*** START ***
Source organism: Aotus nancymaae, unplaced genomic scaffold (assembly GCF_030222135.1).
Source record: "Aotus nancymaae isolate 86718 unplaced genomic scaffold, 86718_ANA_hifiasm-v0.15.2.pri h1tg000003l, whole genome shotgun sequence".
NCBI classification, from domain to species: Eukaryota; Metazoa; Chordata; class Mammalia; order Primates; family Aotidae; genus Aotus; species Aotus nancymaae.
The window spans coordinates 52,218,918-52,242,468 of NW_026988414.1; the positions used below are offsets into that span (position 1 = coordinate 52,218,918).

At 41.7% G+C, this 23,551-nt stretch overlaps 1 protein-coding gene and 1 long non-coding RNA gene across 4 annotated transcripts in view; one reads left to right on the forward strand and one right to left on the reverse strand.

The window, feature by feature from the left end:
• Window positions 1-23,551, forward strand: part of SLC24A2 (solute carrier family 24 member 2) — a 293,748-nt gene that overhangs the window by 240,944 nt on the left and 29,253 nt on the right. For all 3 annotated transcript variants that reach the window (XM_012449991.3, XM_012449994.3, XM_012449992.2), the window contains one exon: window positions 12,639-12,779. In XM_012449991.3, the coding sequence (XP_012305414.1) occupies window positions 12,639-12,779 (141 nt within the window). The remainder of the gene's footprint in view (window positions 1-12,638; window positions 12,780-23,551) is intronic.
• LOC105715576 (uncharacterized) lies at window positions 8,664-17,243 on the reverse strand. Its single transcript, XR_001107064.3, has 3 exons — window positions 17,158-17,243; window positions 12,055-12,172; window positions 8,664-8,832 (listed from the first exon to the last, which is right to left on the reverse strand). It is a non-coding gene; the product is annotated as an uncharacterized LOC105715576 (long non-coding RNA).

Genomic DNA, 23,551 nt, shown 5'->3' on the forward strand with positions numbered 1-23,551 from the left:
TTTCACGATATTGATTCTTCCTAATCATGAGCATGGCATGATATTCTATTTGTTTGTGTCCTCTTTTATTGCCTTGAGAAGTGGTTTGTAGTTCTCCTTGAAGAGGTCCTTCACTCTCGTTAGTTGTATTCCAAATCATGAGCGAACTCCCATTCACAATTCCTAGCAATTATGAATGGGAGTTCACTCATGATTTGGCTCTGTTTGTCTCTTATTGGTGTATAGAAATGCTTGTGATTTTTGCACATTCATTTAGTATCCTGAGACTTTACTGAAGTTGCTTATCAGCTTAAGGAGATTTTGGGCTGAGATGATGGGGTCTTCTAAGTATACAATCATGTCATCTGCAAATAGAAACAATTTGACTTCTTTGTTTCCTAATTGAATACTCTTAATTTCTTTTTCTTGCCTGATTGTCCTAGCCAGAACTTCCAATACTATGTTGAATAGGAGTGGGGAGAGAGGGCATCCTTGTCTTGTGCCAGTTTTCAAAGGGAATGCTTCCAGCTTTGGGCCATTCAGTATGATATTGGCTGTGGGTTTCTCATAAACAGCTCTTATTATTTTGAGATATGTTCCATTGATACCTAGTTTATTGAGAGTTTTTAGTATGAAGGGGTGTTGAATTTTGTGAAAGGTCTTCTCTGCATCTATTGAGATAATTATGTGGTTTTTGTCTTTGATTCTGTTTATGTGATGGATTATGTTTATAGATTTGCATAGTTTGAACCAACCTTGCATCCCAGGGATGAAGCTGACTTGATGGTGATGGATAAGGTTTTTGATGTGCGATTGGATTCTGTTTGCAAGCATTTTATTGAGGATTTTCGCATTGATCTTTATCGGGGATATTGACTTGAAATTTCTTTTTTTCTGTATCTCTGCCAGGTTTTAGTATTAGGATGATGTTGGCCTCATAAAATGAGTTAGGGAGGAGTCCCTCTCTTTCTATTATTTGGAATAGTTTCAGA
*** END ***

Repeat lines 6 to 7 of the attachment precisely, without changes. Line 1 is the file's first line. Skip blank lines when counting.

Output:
The window, feature by feature from the left end:
• Window positions 1-23,551, forward strand: part of SLC24A2 (solute carrier family 24 member 2) — a 293,748-nt gene that overhangs the window by 240,944 nt on the left and 29,253 nt on the right. For all 3 annotated transcript variants that reach the window (XM_012449991.3, XM_012449994.3, XM_012449992.2), the window contains one exon: window positions 12,639-12,779. In XM_012449991.3, the coding sequence (XP_012305414.1) occupies window positions 12,639-12,779 (141 nt within the window). The remainder of the gene's footprint in view (window positions 1-12,638; window positions 12,780-23,551) is intronic.